So far, our active-voice clauses really do have the agent as the subject. But there are other semantic roles that can show up as a subject, too. In a sentence like “Squiggly got lots of presents for his birthday,” the subject Squiggly is not the agent; other people are the ones taking the action of giving him presents. He’s not a patient, either; it’s the presents that are being acted upon, transferred from the givers to Squiggly. He’s filling the role of recipient.
Active Voice: Recipients and Experiencers
It may have occurred to you that in my example sentence “Steve loves Amy,” Steve isn’t really that much of an agent. After all, he’s just experiencing an emotion, love, and what’s so agent-like about that? Some linguists think of this kind of role as the experiencer role.
And what about Amy, whom Steve loves? She’s not really much of a patient. She doesn’t undergo some kind of change as a result of Steve’s emotional experience. Linguists sometimes call this the stimulus role—the thing that causes an experiencer to experience something.
Active Voice: Patients as Subjects
So in addition to having agents for subjects, active-voice clauses can have recipients and experiencers as subjects. There are even verbs whose subject—in the active voice!—expresses a patient role. In the clause “Roscoe died at 5:43 AM,” the subject refers to the patient. The dying happened to Roscoe, the patient, but he’s the subject of the sentence.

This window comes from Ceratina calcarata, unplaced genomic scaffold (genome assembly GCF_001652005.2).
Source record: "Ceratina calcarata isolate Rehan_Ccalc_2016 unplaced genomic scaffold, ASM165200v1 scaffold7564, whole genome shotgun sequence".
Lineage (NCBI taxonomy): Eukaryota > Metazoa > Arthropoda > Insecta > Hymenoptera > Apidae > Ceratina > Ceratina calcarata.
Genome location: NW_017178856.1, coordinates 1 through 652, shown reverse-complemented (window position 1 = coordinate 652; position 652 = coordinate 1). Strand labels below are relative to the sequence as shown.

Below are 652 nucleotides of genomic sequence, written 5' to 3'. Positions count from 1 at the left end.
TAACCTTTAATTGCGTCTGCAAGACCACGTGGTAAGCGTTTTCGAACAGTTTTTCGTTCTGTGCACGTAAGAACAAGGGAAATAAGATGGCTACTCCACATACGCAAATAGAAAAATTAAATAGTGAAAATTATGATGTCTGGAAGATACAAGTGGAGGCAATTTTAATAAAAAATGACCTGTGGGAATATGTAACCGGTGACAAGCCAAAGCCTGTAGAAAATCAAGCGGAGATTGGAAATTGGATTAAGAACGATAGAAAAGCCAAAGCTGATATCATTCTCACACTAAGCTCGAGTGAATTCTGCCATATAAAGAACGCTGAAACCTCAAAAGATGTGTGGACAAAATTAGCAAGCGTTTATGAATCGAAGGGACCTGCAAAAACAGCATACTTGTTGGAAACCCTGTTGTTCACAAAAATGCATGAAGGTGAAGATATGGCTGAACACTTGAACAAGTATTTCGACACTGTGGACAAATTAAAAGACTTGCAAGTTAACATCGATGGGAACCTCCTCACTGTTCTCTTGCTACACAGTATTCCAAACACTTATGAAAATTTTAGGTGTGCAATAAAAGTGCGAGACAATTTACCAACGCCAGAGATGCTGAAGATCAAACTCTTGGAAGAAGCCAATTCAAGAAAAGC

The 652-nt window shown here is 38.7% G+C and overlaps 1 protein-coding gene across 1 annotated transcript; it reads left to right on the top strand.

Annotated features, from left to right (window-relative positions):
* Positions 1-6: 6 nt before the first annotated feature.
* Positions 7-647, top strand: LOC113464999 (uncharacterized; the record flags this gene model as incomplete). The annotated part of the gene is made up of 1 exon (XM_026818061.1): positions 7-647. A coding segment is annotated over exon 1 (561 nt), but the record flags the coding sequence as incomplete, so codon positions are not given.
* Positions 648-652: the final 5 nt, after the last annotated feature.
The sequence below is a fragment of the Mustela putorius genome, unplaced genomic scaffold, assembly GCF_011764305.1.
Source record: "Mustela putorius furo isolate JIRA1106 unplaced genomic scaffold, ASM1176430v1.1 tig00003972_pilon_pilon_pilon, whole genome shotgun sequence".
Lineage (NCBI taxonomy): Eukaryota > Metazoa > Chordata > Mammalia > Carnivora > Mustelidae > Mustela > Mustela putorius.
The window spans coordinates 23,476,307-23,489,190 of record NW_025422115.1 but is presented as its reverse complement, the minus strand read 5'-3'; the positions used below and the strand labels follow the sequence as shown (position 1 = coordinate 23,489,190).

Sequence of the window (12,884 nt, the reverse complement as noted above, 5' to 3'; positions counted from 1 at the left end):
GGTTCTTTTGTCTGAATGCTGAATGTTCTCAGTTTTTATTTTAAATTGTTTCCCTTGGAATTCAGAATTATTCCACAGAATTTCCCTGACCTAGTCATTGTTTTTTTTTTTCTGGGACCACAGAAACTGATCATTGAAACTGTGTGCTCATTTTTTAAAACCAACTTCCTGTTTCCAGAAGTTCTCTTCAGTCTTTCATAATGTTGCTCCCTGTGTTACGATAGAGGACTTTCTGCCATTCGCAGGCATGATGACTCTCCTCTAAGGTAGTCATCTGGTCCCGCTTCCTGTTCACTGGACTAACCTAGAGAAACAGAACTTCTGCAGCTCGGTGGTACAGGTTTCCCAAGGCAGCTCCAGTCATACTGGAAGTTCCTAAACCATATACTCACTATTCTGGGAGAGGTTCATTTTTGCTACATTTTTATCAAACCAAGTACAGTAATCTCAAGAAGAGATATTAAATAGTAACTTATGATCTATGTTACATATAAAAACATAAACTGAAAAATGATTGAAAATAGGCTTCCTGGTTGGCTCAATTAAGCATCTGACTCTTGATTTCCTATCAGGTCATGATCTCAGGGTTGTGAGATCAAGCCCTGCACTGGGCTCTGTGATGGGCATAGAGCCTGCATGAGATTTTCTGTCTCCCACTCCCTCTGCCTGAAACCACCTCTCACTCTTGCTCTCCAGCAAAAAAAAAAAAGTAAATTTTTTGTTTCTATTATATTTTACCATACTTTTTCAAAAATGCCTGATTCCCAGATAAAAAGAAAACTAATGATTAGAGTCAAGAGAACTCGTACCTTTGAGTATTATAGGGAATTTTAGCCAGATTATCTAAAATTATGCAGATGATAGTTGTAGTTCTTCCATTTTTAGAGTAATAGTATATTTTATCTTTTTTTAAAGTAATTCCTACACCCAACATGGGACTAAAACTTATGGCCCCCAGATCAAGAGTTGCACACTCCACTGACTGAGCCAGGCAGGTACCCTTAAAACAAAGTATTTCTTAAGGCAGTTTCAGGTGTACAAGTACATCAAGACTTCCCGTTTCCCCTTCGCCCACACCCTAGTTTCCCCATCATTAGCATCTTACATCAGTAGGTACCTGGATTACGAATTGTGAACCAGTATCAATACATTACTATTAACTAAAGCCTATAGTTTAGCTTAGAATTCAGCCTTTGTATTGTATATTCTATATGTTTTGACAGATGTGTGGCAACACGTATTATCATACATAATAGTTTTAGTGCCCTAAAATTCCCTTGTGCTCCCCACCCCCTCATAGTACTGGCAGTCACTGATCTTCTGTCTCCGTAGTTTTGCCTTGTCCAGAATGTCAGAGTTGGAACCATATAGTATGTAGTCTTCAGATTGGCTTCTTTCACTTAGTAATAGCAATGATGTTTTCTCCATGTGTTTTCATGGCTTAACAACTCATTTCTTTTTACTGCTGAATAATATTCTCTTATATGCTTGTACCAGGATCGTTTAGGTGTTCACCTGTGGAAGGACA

Linguists call verbs like “died” unaccusative verbs. Other unaccusatives include “suffer,” “fall,” and a set of verbs that can be either unaccusative or transitive, such as “open,” “break,” or “melt.” In the clause “Aardvark melted the chocolate in the fondue bowl,” “melt” is an ordinary transitive verb, and Aardvark is both its subject and its agent. The direct object “the chocolate” is the patient.
However, if Aardvark accidentally left the chocolate in a grocery bag in his car on a hot day, we might say, “The chocolate melted.” In that clause, “melt” is an unaccusative verb, and “chocolate” is the subject even though it’s filling the patient role in the sentence. But the sentence “The chocolate melted” is still active voice.
Similarly, in sentences like “Our house sold for $50,000” or “Your receipt is printing,” the subject isn’t the one doing the selling or the printing; it’s the thing getting sold or printed. So once again, it’s a patient showing up as the subject.
To sum up, remember that subjects of verbs in the active voice aren’t always doing something physically active. They can be experiencing something like love, dying, or melting; or they can even be being acted upon!
Now that you have a solid understanding of the active voice, tune in next week to see if you can identify active sentences that are often mistakenly called passive.
This article was written by Neal Whitman, who has a PhD in linguistics and blogs at Literal Minded.
The podcast edition of this article was read by Mignon Fogarty, author of The Grammar Devotional.
References and Further Reading
Freeman, Jan. Mar. 22, 2009. “What we get wrong about passive.” The Boston Globe. http://www.boston.com/bostonglobe/ideas/articles/2009/03/22/active_resistance/ Accessed Sept. 20, 2011.
Pullum, Geoff. Jan. 24, 2011. “The passive in English.” Language Log post. http://languagelog.ldc.upenn.edu/nll/?p=2922 Accessed Sept. 18, 2011.
“Unaccusative verb.” Wikipedia entry. http://en.wikipedia.org/wiki/Unaccusative_verb. Accessed Sept. 20, 2011.